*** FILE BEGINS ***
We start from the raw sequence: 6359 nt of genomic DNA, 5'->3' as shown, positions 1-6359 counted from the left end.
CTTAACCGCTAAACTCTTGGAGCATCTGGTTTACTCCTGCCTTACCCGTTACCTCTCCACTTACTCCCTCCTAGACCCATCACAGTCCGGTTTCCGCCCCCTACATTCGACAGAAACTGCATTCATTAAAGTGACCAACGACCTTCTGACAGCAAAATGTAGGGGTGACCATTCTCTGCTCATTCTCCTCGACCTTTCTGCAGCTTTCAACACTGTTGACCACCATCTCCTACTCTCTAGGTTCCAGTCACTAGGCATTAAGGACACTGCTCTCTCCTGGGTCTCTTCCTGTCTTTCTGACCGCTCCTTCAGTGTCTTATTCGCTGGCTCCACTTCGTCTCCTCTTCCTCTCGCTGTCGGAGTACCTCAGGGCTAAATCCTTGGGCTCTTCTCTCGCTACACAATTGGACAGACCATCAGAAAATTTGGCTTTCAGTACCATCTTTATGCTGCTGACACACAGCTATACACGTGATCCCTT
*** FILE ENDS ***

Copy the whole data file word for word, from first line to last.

We start from the raw sequence: 6359 nt of genomic DNA, 5'->3' as shown, positions 1-6359 counted from the left end.
CTTAACCGCTAAACTCTTGGAGCATCTGGTTTACTCCTGCCTTACCCGTTACCTCTCCACTTACTCCCTCCTAGACCCATCACAGTCCGGTTTCCGCCCCCTACATTCGACAGAAACTGCATTCATTAAAGTGACCAACGACCTTCTGACAGCAAAATGTAGGGGTGACCATTCTCTGCTCATTCTCCTCGACCTTTCTGCAGCTTTCAACACTGTTGACCACCATCTCCTACTCTCTAGGTTCCAGTCACTAGGCATTAAGGACACTGCTCTCTCCTGGGTCTCTTCCTGTCTTTCTGACCGCTCCTTCAGTGTCTTATTCGCTGGCTCCACTTCGTCTCCTCTTCCTCTCGCTGTCGGAGTACCTCAGGGCTAAATCCTTGGGCTCTTCTCTCGCTACACAATTGGACAGACCATCAGAAAATTTGGCTTTCAGTACCATCTTTATGCTGCTGACACACAGCTATACACGTGATCCCTT